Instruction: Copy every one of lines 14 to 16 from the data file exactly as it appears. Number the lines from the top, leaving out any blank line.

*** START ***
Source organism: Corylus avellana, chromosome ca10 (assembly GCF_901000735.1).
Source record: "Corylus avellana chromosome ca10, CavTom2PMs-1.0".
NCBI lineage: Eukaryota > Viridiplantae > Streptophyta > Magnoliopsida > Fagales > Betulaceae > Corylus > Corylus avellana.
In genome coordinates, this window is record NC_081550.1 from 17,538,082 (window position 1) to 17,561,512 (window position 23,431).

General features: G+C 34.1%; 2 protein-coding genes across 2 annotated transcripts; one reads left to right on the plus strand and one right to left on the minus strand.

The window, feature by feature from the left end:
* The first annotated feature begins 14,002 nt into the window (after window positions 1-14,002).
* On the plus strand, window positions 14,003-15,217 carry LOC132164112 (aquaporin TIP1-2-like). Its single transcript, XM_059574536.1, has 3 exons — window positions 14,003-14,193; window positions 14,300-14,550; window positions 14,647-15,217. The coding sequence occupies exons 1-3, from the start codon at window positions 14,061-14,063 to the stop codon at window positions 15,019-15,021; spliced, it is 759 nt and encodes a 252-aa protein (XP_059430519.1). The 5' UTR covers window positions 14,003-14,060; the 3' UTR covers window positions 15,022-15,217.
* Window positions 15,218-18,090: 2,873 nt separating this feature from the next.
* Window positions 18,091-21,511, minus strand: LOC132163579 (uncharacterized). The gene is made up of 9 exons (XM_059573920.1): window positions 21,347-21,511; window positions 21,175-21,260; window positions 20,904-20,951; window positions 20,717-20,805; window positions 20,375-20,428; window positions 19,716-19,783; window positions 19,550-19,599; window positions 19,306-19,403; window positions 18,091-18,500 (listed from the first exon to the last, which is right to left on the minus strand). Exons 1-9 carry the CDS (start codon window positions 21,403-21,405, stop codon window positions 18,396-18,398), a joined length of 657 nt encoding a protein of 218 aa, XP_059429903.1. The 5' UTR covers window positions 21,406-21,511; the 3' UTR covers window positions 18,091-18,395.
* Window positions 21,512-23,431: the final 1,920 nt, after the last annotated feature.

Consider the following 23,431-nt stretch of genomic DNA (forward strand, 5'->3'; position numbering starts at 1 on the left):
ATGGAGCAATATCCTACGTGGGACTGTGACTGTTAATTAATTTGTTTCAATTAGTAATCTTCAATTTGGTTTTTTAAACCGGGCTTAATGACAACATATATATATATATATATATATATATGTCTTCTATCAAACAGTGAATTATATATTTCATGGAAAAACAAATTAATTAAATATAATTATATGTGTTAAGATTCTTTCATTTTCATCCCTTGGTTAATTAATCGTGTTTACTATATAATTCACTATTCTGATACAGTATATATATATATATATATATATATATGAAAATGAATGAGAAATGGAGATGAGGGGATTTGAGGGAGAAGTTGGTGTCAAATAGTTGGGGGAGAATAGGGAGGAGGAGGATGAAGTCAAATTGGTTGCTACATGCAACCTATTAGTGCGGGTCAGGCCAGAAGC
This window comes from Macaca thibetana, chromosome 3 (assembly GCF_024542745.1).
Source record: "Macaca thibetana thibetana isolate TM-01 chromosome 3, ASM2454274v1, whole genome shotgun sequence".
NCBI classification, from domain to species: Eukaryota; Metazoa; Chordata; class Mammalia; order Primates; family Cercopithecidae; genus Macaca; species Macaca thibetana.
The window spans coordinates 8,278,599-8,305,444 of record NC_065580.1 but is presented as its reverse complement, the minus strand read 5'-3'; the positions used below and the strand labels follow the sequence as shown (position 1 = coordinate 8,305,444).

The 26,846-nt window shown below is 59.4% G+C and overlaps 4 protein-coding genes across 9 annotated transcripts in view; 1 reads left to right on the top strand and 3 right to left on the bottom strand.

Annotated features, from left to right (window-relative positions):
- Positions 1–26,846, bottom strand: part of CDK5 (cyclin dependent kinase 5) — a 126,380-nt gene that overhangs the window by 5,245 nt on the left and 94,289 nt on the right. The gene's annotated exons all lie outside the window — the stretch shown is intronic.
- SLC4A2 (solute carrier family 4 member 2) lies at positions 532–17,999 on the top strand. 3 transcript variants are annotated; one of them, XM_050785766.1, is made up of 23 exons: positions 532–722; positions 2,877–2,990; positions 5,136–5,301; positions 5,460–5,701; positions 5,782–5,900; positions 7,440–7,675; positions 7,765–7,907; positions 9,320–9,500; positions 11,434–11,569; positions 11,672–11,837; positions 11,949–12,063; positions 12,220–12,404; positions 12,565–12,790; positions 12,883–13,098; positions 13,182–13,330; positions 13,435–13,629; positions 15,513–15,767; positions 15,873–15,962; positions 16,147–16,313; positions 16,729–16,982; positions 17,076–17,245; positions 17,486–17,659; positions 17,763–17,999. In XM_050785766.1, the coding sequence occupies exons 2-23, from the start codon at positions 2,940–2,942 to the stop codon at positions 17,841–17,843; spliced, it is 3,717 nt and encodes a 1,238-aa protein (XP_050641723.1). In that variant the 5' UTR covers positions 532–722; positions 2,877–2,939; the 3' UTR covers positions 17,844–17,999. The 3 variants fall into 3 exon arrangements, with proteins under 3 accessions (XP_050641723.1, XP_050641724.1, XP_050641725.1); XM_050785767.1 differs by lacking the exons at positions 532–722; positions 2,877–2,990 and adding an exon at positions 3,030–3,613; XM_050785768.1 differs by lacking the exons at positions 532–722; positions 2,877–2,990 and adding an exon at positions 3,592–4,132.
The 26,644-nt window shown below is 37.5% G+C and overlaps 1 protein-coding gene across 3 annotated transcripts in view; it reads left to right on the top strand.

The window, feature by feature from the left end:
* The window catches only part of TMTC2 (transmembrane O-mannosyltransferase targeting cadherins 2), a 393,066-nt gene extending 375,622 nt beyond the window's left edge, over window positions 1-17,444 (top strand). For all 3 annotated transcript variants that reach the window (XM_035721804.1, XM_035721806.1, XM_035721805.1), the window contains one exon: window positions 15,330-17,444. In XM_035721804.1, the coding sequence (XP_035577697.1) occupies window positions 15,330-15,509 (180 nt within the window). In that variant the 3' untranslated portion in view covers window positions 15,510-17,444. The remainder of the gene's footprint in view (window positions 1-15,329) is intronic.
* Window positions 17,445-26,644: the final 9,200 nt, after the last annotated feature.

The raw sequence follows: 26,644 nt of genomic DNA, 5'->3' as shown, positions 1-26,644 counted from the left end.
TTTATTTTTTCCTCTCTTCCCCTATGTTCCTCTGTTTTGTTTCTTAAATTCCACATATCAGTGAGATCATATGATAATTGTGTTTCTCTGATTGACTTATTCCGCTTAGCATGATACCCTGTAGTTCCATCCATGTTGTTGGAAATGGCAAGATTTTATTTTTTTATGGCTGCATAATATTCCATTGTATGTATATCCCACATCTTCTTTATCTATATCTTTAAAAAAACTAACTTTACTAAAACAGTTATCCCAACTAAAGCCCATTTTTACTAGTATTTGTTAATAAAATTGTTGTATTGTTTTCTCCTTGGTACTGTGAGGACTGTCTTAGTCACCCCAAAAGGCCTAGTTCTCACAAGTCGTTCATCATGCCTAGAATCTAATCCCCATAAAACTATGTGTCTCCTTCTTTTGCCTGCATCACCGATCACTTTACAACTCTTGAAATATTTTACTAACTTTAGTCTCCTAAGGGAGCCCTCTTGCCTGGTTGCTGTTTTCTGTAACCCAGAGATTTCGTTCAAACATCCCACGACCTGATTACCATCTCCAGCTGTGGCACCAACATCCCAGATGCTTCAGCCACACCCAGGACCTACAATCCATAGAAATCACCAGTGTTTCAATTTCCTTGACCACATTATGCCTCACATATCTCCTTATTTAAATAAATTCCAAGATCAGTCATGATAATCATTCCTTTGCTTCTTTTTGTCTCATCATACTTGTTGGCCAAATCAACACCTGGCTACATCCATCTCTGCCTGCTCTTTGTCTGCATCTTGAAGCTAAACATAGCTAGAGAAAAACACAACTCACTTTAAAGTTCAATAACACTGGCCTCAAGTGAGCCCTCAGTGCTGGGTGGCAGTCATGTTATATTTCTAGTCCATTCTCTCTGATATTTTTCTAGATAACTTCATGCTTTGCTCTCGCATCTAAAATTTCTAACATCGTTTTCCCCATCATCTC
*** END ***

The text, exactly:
This window comes from Macaca thibetana, chromosome 3 (assembly GCF_024542745.1).
Source record: "Macaca thibetana thibetana isolate TM-01 chromosome 3, ASM2454274v1, whole genome shotgun sequence".
NCBI classification, from domain to species: Eukaryota; Metazoa; Chordata; class Mammalia; order Primates; family Cercopithecidae; genus Macaca; species Macaca thibetana.